Stevens says she and the other scientists who worked on the response were honoured to receive the award.
"We are really proud because it was received for science that was critically important. Kiwifruit is a really important part of New Zealand's economy. Some people think science as almost academic and not necessarily in the world of communities and people.
"But in this case, it was very much in the world of communities, with kiwifruit being a major employer and a major driver of the economy, particularly in the Bay of Plenty. We are proud to have done our bit to support that."
Plant and Food Research continues to be involved with the response to Psa, and it is still carrying out extensive research today, Stevens says.
O'Neill, who was later appointed the chief executive of Kiwi Vine Health in February 2012, says the organisation developed a National Psa Pest Management Plan to ensure the entire industry worked together to overcome the impacts of Psa.
The plan identified key purposes including limiting the spread of Psa, reducing the impact of Psa and monitoring, sampling and pathogen research and development.
The plan's objective was to neutralise the impact of Psa, he says.
"While we haven't fully achieved that, the impacts of Psa are minimal compared to what it was in those early days.
"My reflection on that period up to the national pest management plan being in place was the industry showed great leadership. The people within the industry really stepped up to the challenge. Everyone worked together. The post-harvest pack houses were seconding up to Kiwi Vine Health to do activities, and we were working collectively."
Psa's harsh legacy
For those lucky enough to secure a licence to G3 SunGold, the toll was still high because on average it took several years to get back to production.
For those unlucky enough to go with Zespri's other alternative, Sweet Green, the outcome was much bleaker because it turned out to be economically unviable.
And for early effected growers like Russell West, who regrew Hort 16A, the nightmare repeated itself.
He was the first grower to cut off above the grafts. He regrew with Hort 16A but it died off again one year later. His second Te Puke orchard became infected in 2012.
"At the time we didn't know where we were going or what was going to happen. It was gutting and emotionally demanding," West says.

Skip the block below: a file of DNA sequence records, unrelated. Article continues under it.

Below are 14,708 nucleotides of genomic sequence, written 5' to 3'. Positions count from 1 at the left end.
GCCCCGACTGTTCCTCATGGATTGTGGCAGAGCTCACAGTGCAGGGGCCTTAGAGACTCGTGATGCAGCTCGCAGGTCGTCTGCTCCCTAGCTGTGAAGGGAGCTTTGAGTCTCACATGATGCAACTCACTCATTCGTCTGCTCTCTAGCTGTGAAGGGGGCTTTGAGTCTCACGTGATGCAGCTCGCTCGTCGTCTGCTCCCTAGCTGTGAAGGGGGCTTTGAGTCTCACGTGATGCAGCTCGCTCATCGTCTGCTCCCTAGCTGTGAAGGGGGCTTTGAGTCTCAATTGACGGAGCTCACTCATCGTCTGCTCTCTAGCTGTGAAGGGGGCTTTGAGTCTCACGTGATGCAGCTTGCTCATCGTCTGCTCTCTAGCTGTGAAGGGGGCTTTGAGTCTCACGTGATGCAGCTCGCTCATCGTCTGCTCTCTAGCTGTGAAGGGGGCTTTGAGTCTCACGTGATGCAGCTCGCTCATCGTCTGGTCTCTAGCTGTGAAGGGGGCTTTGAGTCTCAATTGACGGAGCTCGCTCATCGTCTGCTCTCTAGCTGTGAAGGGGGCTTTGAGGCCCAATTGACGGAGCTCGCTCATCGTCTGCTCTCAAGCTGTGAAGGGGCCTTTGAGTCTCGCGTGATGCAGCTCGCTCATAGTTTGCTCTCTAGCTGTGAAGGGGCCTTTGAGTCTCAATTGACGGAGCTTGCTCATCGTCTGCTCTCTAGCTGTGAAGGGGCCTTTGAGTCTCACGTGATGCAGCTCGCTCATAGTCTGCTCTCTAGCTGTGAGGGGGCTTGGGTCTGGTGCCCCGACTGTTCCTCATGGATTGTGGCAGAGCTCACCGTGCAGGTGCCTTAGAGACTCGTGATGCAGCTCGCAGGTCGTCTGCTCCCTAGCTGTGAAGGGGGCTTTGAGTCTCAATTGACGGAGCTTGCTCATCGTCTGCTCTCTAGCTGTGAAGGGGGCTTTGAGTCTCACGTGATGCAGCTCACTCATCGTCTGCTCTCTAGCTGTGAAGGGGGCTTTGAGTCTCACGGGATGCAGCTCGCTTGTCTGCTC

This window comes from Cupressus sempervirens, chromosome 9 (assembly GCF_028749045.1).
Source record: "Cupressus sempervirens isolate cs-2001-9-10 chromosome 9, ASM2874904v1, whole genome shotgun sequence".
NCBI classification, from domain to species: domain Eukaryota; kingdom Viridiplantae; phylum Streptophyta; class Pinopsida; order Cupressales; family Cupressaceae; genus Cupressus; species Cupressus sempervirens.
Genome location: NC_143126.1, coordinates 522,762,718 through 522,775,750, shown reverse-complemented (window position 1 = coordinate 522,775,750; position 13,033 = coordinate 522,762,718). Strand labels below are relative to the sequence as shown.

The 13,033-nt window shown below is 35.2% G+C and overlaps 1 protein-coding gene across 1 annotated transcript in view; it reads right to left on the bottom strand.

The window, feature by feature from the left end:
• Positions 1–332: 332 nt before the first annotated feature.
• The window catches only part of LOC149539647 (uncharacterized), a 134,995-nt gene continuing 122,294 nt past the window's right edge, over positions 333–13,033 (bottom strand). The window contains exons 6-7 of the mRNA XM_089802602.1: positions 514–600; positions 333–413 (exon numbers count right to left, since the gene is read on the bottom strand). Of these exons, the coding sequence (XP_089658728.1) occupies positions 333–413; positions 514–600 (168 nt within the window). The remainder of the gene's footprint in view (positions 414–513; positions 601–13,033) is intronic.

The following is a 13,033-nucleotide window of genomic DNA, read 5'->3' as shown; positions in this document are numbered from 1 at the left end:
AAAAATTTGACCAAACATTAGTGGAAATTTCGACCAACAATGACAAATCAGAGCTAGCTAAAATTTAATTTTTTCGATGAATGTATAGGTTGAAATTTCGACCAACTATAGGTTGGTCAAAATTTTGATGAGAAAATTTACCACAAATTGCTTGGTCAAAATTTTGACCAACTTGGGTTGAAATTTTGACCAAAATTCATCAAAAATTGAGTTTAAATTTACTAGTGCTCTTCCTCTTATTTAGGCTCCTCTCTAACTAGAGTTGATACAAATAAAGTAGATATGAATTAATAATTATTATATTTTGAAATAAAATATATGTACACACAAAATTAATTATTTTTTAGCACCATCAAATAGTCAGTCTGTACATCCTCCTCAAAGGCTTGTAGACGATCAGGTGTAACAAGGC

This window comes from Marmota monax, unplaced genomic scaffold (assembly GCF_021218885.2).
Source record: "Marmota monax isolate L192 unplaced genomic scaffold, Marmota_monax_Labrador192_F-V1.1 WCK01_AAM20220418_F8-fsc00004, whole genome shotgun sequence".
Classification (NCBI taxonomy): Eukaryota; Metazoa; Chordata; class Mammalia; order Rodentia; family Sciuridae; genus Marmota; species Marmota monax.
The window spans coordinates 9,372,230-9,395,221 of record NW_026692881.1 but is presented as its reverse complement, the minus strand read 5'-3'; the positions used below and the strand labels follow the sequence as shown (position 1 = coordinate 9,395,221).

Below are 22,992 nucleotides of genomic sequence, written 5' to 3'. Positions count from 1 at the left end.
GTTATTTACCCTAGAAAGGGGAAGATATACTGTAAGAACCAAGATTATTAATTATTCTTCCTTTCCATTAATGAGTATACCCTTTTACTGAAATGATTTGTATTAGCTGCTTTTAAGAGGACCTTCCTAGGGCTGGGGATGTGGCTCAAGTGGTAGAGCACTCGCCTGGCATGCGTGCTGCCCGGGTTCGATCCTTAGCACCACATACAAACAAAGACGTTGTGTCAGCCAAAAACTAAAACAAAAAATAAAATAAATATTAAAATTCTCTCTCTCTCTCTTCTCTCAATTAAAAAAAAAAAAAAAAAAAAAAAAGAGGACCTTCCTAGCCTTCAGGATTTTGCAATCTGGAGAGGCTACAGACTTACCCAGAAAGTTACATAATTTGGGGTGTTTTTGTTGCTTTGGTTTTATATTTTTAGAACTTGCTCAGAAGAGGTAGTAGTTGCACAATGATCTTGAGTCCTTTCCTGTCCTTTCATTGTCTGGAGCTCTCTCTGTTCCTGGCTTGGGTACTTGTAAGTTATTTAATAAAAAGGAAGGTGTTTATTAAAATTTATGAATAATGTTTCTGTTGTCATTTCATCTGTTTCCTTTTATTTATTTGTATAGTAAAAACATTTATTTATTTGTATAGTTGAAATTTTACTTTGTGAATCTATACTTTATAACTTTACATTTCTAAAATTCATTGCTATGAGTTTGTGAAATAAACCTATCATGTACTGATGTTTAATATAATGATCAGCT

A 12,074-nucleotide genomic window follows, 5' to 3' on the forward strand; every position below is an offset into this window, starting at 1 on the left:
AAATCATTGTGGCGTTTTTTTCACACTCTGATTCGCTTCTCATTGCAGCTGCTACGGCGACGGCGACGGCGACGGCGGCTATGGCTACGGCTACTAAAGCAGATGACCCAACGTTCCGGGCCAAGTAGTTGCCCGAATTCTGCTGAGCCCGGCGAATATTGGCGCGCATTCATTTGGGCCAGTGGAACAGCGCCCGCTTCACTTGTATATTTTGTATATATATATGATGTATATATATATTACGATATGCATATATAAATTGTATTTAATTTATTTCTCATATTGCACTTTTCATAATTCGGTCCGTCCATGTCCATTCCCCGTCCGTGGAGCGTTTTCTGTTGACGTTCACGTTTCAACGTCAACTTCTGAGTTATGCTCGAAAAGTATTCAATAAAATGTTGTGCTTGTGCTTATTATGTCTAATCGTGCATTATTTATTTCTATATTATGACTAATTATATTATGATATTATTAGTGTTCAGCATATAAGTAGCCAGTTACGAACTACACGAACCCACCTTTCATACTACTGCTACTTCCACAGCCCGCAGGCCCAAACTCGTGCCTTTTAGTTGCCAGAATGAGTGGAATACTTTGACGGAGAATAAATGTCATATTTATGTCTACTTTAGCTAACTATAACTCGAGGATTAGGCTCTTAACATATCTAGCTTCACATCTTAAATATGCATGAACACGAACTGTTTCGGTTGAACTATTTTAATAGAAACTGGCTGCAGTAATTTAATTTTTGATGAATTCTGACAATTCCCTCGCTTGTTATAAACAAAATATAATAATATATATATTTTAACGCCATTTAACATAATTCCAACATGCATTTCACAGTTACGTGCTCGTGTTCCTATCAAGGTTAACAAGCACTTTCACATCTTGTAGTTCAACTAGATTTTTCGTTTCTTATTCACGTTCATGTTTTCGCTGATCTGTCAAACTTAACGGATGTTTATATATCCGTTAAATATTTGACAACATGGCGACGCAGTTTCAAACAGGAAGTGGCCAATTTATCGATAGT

"I had to lay off staff, and that wasn't very pleasant. I will never forget it, it was pretty hard.
"Then we cut them off below the grafts, and by that time Zespri offered us one of three new varieties they had in the wings. We just had to take a guess of which one do you choose, so I put one into G3 and one into G14 sweet green which later failed economically.
"We are very lucky to have survived. In fact, one the luckiest things was our Bruno, the rootstock that all our plants are grown [from], did not perish. If Psa had killed Bruno the industry would have been a wipeout."
The Wests worked for four years to get the Te Puke orchards up and running again with the help of family and sold them when orchard prices recovered.
The debt levels were crippling because there was no income, West says.
A part of him lost faith.
West still owns an orchard in Te Puke, which has been leased out, and has half shares in an orchard in Hawkes Bay, which was hit by Psa in 2014.
"The industry has turned around and is booming, but some individual growers were badly hurt and driven out of the industry.
"It's a great product, and Zespri is doing a great job marketing the product around the world, so it is nice to be able to focus on growing the crop."
However, his emotions are still raw despite the passage of time.
"Am I okay? Yes, I am happy to be alive and still in the business.
"But my financial position is hugely diminished and we were grateful to have got through it. Others were not so lucky.''
What is Psa - and what does it do?
Psa Biovar 3 (Psa-V) is a disease-causing bacterium that damages Actinidia (kiwifruit) species. It infects kiwifruit vines, colonising tissues, and lives within the vine.
What date was Psa discovered in the Western Bay?
Psa was first detected on a Te Puke orchard on November 5, 2010.
When did Ministry Primary Industries start the response plan and what did that involve?
Containment strategies began in November 2010 - Industry, government and science agencies worked together on strategies to try to contain the disease. Infected vine cuttings were destroyed in huge incinerators or by burial in deep pits. Copper sprays and other chemical solutions were trialled. Movement between orchards was controlled, and equipment was disinfected.
In December 2010 an independent pan-industry organisation, Kiwifruit Vine Health Inc, was established to lead and co-ordinate the response.
By May 2013 a national Psa-v pest management plan (NPMP) was approved by the Government for the industry, ensuring the entire industry worked together to overcome the impacts of Psa-v. Grower levies funded the NPMP.
How much government funding was put towards the response?
In the early stages of the disease outbreak, the Government contributed $25 million, matched dollar for dollar by industry, for the management of Psa.
What ongoing measures does MPI have in place regarding Psa?
Psa is still an unwanted organisms, and as such, there are import health requirements in place on imported nursery stock. MPI manages risk from Psa on any new kiwifruit breeding material imported into New Zealand by requiring all imported kiwifruit plants for planting to be held in a secure quarantine facility for at least 20 months. During this time plants are regularly inspected for signs of Psa. They are also tested for Psa using highly sensitive molecular diagnostic techniques. KVH is responsible for day-to-day management operations of Psa-V by working with the kiwifruit industry.
- Source Ministry for Primary Industries
Tomorrow we look into concerns surrounding the kiwifruit labour shortage.